Information technology makes it possible to reach targetted consumers individually. Direct response marketing may, for some product categories, be an efficient way to reach heavy users, while fulfilling their affiliative needs.

Consumers in large urban centres such as Toronto or Vancouver are different from consumers in smaller urban centres such as London, Ont. or Edmonton.

Consumers in rural markets are also different.

Fragrance specialists in department stores in London know their customers better. Their recommendations are, therefore, more influential.

In Toronto, glitz and innovativeness are more important factors. Restaurants with seats are more productive than take-out service in the fast food business in smaller towns and in Quebec, where cultural differences and/or the pace is slower.

Marketing strategies, programs and selling approaches can become more cost-effective, if tailored to these different markets.

In my final article, we will explore the last three Principles of Consumer-Paradigm Realignment.

These recovery strategies will focus on business structural and operational changes required to market and sell more cost-efficiently and successfully.

Retail environment changes will also be explored.

endIt may be time to test pricing options that will improve the price/value relationship.

The absolute price of a bottle of perfume at, say, $85, may turn off many shoppers. However, a smaller size at $45 may turn a ‘No’ into a ‘Yes.’

Perhaps there is a new format with less packaging that will permit a better price point, and, at the same time, be better for the environment.

2. Personalize products, markets and selling programs to the individual needs of key consumers and to the different markets in which they live.

We are leaving the world of mass marketing and entering the world of niche marketing and product customization.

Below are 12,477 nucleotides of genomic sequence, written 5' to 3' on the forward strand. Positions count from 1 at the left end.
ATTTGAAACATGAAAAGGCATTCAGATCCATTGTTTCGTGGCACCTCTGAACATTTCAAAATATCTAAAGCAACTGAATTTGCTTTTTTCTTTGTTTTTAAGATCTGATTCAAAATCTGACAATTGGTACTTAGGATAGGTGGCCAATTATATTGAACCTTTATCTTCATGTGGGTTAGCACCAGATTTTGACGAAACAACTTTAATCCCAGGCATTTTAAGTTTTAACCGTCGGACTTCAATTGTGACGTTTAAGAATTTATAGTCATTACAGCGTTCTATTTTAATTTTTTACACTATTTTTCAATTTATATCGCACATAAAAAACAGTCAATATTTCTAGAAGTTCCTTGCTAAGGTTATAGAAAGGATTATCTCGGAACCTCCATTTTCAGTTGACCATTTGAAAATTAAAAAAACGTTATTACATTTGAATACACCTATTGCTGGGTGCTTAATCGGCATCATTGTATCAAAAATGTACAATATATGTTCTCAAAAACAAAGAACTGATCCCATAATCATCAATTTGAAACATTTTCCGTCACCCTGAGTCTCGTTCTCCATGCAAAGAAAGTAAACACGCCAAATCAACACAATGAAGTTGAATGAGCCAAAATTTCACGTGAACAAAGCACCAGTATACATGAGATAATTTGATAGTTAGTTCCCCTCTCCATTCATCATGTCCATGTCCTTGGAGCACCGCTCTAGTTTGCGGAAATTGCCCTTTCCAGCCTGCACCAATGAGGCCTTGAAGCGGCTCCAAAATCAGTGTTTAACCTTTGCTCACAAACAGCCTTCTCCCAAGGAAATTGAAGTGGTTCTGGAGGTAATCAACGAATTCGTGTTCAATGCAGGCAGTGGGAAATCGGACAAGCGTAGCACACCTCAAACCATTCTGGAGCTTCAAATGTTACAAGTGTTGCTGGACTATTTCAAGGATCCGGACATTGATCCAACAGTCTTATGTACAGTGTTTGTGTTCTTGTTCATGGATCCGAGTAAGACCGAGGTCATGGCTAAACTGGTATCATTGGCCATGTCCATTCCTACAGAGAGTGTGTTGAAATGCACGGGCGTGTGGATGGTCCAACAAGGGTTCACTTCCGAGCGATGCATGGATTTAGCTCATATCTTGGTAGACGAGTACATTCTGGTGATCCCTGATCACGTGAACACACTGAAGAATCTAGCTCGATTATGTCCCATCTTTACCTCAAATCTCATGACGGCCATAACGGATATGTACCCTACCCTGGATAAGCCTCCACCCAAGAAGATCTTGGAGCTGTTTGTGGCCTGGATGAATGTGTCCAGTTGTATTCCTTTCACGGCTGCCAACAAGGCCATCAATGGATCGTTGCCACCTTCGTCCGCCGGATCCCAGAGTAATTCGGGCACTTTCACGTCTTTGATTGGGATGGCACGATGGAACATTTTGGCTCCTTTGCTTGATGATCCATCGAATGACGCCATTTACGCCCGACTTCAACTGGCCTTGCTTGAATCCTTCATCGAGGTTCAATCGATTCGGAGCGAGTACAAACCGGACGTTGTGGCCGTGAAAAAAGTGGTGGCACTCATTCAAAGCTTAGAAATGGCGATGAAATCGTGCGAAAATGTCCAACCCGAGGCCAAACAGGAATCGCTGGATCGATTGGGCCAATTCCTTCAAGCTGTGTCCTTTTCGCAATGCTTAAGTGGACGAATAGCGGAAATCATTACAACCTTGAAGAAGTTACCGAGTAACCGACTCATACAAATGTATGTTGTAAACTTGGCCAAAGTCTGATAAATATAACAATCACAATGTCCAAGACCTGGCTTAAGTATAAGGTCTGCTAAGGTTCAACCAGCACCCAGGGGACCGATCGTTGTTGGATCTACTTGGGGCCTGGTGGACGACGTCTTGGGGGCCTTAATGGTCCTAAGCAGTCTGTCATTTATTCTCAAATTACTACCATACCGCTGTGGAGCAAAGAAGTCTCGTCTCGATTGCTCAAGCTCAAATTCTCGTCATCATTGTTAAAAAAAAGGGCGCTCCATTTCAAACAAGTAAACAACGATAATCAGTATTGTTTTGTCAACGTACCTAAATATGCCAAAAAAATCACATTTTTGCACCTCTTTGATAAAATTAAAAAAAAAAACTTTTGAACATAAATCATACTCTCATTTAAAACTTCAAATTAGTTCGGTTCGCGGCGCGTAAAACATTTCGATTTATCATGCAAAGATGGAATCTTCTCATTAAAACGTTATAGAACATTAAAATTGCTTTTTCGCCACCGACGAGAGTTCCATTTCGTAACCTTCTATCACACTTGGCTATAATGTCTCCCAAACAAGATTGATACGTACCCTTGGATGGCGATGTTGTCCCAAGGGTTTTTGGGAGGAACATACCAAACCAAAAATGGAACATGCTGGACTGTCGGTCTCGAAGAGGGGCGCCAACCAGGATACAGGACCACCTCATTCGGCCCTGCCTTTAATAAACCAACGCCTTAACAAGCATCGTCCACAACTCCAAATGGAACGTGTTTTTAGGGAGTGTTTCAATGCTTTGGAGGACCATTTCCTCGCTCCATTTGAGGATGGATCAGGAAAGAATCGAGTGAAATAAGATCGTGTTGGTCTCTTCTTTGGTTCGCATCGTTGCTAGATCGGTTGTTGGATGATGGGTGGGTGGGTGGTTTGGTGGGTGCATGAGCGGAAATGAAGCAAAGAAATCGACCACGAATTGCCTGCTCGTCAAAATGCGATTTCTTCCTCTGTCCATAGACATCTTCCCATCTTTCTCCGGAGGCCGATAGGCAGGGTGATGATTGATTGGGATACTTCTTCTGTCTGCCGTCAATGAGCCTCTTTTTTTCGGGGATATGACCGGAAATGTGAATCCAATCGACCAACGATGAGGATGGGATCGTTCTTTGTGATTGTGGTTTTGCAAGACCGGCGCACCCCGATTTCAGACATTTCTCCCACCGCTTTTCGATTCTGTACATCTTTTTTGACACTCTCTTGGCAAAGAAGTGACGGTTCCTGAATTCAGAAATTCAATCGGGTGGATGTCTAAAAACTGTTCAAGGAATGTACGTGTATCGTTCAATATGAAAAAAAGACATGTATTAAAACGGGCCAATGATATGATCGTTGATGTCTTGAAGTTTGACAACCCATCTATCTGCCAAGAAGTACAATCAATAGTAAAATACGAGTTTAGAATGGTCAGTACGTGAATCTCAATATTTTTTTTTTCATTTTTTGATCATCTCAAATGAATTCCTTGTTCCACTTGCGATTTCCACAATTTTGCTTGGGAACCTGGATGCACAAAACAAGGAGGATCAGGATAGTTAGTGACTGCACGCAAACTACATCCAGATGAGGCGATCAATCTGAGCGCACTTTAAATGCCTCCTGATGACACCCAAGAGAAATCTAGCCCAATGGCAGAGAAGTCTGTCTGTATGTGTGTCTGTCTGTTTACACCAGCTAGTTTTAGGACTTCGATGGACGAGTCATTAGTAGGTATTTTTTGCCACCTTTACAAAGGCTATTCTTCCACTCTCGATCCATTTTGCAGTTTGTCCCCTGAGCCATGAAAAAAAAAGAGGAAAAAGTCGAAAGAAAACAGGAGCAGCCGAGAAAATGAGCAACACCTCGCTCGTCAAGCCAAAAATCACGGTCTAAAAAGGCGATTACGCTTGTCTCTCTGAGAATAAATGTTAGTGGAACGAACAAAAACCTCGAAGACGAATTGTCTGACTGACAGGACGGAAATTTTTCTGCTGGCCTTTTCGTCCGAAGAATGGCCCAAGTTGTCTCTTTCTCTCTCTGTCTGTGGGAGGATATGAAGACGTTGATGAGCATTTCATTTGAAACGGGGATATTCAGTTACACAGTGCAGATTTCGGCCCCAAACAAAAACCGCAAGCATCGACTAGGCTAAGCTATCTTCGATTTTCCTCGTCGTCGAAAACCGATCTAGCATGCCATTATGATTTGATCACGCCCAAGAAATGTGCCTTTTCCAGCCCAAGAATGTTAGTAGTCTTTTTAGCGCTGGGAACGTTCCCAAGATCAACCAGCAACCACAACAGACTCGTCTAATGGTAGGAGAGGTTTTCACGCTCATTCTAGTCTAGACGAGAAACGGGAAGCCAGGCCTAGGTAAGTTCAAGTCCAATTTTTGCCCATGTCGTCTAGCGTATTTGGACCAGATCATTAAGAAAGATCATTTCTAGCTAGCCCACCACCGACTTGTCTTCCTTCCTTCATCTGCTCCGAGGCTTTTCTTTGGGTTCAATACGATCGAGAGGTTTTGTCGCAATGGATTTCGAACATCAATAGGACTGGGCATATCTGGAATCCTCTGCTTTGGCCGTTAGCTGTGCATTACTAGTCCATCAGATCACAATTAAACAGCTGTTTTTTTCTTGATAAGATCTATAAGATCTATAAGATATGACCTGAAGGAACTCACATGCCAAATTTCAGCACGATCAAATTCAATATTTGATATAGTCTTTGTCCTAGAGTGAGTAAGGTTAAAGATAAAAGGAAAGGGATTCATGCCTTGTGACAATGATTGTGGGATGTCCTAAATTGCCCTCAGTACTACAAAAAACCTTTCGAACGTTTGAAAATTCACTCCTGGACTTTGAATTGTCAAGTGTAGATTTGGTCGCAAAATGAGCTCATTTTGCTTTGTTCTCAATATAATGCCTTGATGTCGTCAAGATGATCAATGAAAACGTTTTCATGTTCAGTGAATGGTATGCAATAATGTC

Canadian plants are likely better equipped to deal with this trend than the larger mass production plants of the u.s.

Computerized production technologies, batch processing and continuous-flow operations, if invested in, make it possible to turn out cost-efficient small runs of increasingly personalized goods.

A common target audience in the ’80s was men and women aged 18-49. This is far too broad for many products today, and may lead to the use of inefficient advertising vehicles.

Information technology makes it possible to reach targetted consumers individually. Direct response marketing may, for some product categories, be an efficient way to reach heavy users, while fulfilling their affiliative needs.

Consumers in large urban centres such as Toronto or Vancouver are different from consumers in smaller urban centres such as London, Ont. or Edmonton.

Consumers in rural markets are also different.

Fragrance specialists in department stores in London know their customers better. Their recommendations are, therefore, more influential.

In Toronto, glitz and innovativeness are more important factors. Restaurants with seats are more productive than take-out service in the fast food business in smaller towns and in Quebec, where cultural differences and/or the pace is slower.

Marketing strategies, programs and selling approaches can become more cost-effective, if tailored to these different markets.

In my final article, we will explore the last three Principles of Consumer-Paradigm Realignment.

These recovery strategies will focus on business structural and operational changes required to market and sell more cost-efficiently and successfully.

Retail environment changes will also be explored.